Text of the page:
If you followed yesterday’s news you saw Donald Trump embarrass himself on national television with probably the most blatant lie he’s told this week, about being the most transparent president in history who doesn’t do cover-ups. You probably responded with either outrage that he’s lying so shamelessly and using it as a lever against political opposition, or you were amused by his pathetic attempts to save face and inability to deal with reality. Many even compared it to Richard Nixon’s infamous declaration: “I am not a crook,” shortly before he was brought down by Watergate.
There’s a much darker undertone to this claim – and Trump’s hostility to oversight in any form. He’s making it sound as if his tax returns and the Russia probe are the only things being investigated by this Congress, and all too often, the media makes it seem as if these are the only battles Trump is fighting – since the highlighting of personal conflict in news stories tends to work well for ratings. This is why we were treated to months of Donald Trump vs lifelong public servant Robert Mueller on TV.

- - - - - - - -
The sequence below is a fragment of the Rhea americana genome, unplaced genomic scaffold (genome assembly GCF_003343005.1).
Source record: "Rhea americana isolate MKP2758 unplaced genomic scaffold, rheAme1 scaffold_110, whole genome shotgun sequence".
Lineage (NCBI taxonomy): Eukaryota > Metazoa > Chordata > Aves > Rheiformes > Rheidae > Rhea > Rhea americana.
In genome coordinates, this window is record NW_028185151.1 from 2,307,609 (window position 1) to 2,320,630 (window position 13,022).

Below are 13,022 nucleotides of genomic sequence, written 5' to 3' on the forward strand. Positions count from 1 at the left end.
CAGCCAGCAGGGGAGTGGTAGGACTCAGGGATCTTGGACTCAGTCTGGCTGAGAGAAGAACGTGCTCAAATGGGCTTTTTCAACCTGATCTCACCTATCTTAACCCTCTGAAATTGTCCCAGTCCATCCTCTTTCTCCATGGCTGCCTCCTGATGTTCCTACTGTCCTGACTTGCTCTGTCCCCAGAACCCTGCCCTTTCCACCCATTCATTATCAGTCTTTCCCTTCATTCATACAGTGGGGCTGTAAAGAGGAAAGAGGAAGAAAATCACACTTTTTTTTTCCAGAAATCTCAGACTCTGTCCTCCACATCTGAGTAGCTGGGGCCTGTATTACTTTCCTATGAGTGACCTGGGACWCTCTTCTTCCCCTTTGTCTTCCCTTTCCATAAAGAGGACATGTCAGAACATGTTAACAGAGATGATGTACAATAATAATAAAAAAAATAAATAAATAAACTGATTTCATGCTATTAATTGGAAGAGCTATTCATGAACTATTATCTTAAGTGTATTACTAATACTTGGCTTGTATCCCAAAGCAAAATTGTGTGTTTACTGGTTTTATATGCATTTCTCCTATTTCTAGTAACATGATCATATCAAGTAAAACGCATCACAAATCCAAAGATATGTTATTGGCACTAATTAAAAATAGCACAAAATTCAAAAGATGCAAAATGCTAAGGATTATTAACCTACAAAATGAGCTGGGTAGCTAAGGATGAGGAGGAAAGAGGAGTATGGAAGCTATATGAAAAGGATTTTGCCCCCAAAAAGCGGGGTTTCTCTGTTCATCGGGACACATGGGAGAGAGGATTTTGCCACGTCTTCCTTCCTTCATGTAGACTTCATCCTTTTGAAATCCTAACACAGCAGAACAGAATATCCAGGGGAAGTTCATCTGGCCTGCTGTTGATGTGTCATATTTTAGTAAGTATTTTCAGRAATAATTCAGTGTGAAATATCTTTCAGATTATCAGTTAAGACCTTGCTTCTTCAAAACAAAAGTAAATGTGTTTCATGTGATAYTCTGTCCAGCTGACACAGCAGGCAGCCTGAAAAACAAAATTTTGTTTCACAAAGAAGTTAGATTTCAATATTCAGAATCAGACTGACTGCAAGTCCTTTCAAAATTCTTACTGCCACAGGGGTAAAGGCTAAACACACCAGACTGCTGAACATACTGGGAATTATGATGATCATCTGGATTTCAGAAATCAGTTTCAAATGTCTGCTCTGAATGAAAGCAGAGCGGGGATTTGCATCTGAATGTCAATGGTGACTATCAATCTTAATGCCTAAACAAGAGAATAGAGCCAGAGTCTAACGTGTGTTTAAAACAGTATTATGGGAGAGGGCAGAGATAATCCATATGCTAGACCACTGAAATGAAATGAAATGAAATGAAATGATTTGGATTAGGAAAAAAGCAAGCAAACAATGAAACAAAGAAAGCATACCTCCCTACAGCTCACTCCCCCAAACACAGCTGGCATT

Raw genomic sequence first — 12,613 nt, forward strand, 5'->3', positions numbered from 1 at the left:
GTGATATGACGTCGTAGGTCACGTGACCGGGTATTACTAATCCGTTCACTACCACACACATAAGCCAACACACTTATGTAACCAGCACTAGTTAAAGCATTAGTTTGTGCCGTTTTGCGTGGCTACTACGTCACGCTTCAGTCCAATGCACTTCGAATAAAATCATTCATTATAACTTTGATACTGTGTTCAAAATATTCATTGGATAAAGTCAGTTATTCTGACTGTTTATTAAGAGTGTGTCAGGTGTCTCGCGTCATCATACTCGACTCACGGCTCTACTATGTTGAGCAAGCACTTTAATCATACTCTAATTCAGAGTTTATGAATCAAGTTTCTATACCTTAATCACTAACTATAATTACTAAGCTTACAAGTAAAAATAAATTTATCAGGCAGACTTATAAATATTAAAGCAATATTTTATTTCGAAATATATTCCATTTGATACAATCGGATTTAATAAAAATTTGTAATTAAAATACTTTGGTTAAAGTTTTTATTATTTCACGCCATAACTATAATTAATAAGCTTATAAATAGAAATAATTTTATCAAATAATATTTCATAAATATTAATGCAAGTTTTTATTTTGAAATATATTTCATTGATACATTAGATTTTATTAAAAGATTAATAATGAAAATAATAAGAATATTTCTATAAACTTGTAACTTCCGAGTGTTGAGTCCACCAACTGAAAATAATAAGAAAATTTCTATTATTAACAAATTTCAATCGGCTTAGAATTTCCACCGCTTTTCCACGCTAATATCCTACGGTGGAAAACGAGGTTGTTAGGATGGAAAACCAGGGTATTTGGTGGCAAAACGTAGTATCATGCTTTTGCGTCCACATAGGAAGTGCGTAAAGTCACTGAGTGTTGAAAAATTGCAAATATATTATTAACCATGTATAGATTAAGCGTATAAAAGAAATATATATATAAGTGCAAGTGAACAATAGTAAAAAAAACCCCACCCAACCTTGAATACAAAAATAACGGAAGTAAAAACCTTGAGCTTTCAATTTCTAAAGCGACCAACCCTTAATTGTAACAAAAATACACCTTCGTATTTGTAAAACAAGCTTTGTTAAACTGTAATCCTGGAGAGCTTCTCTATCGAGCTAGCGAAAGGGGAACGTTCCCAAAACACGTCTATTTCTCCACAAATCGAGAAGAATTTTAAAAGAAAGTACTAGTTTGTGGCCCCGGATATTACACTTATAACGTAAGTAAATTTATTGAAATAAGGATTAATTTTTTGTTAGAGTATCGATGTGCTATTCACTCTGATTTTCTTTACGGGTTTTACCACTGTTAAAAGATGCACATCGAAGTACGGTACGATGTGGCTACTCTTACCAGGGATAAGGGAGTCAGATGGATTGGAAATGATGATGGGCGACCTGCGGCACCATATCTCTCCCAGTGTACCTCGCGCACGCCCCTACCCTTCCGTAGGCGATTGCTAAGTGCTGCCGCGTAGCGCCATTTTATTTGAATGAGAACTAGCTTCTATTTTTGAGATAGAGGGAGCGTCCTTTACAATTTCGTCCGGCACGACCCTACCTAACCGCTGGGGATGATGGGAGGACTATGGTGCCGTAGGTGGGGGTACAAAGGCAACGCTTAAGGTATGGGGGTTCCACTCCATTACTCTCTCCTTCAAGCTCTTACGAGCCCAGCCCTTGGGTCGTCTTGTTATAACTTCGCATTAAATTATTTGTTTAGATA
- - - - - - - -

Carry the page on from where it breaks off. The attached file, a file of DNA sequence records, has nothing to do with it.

In reality, House Democrats are opening other significant inquiries that have nothing to do with Russia. Investigating the deaths of six detained immigrant children is one particularly significant and growing inquiry. If Donald Trump and his corrupt administration wanted there to be any truth to Wednesday’s outlandish statements, they could have at least responded to the requests from multiple committees. Instead, the administration is choosing to ignore these requests as well, leading Congressman Joaquin Castro to admonish House Republicans for their silence, which he calls “a tacit acceptance of the Trump administration’s inhumane border policy.”
Republicans are at a crossroads: They can lose support for their own campaigns by supporting this draconian border policy, or face the wrath of Donald Trump’s racist base by openly condemning it. It is only by speaking out against this injustice, however, that they are not playing politics with people’s lives.
James Sullivan is the assistant editor of Brain World Magazine and an advocate of science-based policy making